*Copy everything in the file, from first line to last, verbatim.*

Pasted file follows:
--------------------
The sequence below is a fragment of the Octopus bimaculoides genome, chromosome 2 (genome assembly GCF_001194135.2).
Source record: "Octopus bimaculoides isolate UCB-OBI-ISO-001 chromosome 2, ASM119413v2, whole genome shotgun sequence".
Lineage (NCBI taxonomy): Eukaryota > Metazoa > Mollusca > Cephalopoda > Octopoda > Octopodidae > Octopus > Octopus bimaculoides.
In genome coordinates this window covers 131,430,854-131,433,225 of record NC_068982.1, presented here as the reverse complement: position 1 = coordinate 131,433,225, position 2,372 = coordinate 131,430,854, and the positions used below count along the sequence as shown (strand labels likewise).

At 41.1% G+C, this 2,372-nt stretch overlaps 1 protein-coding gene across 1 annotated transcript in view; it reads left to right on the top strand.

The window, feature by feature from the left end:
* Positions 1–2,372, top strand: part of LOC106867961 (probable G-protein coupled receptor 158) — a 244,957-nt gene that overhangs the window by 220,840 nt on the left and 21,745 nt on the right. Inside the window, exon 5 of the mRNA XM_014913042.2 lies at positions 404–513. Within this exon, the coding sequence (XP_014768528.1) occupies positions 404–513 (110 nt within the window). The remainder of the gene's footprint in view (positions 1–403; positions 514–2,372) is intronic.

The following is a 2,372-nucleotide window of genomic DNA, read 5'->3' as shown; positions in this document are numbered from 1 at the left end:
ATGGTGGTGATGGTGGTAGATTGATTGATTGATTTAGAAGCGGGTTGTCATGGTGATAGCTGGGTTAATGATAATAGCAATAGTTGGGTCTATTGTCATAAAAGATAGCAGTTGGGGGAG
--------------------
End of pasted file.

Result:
The sequence below is a fragment of the Octopus bimaculoides genome, chromosome 2 (genome assembly GCF_001194135.2).
Source record: "Octopus bimaculoides isolate UCB-OBI-ISO-001 chromosome 2, ASM119413v2, whole genome shotgun sequence".
Lineage (NCBI taxonomy): Eukaryota > Metazoa > Mollusca > Cephalopoda > Octopoda > Octopodidae > Octopus > Octopus bimaculoides.
In genome coordinates this window covers 131,430,854-131,433,225 of record NC_068982.1, presented here as the reverse complement: position 1 = coordinate 131,433,225, position 2,372 = coordinate 131,430,854, and the positions used below count along the sequence as shown (strand labels likewise).

At 41.1% G+C, this 2,372-nt stretch overlaps 1 protein-coding gene across 1 annotated transcript in view; it reads left to right on the top strand.

The window, feature by feature from the left end:
* Positions 1–2,372, top strand: part of LOC106867961 (probable G-protein coupled receptor 158) — a 244,957-nt gene that overhangs the window by 220,840 nt on the left and 21,745 nt on the right. Inside the window, exon 5 of the mRNA XM_014913042.2 lies at positions 404–513. Within this exon, the coding sequence (XP_014768528.1) occupies positions 404–513 (110 nt within the window). The remainder of the gene's footprint in view (positions 1–403; positions 514–2,372) is intronic.

The following is a 2,372-nucleotide window of genomic DNA, read 5'->3' as shown; positions in this document are numbered from 1 at the left end:
ATGGTGGTGATGGTGGTAGATTGATTGATTGATTTAGAAGCGGGTTGTCATGGTGATAGCTGGGTTAATGATAATAGCAATAGTTGGGTCTATTGTCATAAAAGATAGCAGTTGGGGGAG